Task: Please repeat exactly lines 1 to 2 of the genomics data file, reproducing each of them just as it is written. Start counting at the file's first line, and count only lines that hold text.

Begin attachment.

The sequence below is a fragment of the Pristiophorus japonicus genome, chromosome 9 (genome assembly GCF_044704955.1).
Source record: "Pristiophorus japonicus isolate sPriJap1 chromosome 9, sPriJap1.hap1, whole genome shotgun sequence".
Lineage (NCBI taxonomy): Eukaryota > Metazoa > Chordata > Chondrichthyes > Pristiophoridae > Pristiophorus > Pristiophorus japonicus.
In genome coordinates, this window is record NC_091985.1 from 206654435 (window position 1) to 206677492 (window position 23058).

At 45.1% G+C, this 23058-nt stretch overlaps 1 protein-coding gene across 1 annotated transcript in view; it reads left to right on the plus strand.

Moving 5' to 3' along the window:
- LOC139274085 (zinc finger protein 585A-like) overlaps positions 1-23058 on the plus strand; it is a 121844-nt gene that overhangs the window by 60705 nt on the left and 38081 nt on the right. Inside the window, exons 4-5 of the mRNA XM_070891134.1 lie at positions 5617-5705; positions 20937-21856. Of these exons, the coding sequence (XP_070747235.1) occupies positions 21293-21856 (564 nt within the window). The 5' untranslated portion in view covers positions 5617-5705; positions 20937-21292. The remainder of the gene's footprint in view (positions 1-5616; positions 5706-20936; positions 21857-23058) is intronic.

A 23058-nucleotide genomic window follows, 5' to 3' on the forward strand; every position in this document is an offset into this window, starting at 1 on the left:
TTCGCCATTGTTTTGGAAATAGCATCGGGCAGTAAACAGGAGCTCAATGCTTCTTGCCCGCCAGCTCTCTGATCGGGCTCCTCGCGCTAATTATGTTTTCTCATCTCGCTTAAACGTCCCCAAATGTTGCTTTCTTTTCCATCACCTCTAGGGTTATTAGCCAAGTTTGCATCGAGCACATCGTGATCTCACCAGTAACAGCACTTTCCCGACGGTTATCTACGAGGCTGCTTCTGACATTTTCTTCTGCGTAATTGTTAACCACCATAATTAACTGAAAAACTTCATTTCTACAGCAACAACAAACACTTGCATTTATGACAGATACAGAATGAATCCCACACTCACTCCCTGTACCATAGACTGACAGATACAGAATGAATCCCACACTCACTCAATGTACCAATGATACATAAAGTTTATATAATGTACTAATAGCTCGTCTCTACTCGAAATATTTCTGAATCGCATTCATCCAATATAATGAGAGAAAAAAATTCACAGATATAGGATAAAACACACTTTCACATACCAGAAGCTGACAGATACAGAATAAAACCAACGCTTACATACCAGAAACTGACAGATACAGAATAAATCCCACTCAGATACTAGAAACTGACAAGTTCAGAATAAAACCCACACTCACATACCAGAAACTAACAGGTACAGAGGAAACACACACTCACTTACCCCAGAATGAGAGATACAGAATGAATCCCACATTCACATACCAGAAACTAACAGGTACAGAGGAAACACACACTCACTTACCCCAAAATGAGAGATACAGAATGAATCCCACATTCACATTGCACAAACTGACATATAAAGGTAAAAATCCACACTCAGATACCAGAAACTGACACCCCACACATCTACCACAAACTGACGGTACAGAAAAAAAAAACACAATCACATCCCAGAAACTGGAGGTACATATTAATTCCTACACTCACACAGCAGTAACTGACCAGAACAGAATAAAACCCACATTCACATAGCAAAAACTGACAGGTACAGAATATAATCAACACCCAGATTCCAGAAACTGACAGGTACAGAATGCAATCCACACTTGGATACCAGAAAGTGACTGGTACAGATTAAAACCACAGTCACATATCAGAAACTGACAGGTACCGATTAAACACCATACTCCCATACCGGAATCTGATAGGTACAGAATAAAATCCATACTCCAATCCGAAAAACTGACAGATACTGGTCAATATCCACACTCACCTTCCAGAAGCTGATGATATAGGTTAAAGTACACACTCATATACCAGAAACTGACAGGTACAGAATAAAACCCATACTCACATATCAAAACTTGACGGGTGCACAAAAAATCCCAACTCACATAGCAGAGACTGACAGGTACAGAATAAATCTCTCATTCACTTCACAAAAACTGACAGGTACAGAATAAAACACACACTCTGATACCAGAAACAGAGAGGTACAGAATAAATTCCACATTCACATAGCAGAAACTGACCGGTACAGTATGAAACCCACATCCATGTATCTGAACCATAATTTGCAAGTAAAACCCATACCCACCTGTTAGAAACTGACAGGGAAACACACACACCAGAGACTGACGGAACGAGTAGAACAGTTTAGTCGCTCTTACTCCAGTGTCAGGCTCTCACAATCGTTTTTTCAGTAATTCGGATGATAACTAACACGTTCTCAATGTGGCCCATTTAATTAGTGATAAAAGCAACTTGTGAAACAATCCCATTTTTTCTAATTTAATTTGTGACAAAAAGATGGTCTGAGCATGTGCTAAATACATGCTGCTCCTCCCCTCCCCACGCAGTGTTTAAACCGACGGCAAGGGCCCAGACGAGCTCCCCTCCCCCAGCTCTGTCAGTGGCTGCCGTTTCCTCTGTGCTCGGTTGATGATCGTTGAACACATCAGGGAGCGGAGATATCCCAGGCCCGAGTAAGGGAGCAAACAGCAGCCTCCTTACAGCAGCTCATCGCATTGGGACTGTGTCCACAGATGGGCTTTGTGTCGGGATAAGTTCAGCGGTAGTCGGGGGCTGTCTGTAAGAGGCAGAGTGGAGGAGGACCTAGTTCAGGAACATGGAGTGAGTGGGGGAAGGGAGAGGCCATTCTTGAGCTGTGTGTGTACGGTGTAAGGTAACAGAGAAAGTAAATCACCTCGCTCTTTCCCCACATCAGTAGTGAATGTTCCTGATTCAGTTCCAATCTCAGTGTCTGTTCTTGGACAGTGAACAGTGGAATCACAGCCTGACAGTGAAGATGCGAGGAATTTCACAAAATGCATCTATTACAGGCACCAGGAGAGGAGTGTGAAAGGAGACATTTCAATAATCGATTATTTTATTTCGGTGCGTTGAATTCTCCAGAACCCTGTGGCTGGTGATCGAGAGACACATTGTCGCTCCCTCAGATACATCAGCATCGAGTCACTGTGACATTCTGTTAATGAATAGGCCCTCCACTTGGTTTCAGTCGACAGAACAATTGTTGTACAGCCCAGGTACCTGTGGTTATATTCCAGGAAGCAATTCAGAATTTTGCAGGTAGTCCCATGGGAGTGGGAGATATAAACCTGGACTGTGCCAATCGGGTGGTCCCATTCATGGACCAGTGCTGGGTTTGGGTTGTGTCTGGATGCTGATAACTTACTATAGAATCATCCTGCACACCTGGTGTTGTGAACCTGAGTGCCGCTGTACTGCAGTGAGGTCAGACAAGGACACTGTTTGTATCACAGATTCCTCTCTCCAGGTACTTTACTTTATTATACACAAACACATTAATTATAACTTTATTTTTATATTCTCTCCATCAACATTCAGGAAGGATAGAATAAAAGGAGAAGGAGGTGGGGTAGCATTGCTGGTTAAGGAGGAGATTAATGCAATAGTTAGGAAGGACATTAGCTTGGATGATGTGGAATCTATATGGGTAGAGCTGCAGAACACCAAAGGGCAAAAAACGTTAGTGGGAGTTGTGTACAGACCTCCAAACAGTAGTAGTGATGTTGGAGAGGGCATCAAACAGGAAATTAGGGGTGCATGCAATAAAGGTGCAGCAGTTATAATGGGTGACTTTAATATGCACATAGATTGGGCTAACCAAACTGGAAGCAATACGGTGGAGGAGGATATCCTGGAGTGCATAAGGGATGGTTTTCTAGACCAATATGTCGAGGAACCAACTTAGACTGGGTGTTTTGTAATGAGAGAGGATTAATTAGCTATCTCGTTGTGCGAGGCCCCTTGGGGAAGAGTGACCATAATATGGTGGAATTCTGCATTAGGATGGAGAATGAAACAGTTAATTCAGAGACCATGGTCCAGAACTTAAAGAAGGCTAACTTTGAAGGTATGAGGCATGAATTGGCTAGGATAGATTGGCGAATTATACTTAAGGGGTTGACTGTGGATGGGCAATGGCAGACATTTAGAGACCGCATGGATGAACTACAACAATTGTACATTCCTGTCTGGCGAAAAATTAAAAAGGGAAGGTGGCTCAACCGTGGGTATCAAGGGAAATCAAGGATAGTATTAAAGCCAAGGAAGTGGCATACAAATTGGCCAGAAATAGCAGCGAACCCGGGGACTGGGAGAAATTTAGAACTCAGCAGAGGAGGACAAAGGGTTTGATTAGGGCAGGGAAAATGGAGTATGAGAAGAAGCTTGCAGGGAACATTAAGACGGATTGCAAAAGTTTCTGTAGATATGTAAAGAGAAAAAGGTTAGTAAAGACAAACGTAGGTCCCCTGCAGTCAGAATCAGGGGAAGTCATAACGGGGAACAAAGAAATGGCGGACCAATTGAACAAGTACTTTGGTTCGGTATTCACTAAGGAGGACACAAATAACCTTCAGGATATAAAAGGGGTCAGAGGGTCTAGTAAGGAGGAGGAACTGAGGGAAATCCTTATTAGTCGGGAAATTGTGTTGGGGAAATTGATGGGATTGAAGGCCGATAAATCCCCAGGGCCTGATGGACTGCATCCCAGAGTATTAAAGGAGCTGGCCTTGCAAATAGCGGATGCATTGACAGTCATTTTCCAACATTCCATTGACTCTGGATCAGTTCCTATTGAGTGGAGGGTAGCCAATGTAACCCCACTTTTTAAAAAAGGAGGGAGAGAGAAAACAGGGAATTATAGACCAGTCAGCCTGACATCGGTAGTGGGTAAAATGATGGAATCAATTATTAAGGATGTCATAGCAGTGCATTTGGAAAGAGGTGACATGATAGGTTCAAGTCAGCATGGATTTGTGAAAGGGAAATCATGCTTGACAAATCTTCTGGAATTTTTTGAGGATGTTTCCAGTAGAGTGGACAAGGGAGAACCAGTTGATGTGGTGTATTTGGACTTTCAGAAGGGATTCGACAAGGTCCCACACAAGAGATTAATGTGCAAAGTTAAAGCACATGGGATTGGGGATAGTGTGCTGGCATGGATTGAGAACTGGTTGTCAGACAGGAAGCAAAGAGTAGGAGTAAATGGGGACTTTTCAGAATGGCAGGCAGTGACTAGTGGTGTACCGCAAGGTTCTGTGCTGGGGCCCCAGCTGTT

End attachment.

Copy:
The sequence below is a fragment of the Pristiophorus japonicus genome, chromosome 9 (genome assembly GCF_044704955.1).
Source record: "Pristiophorus japonicus isolate sPriJap1 chromosome 9, sPriJap1.hap1, whole genome shotgun sequence".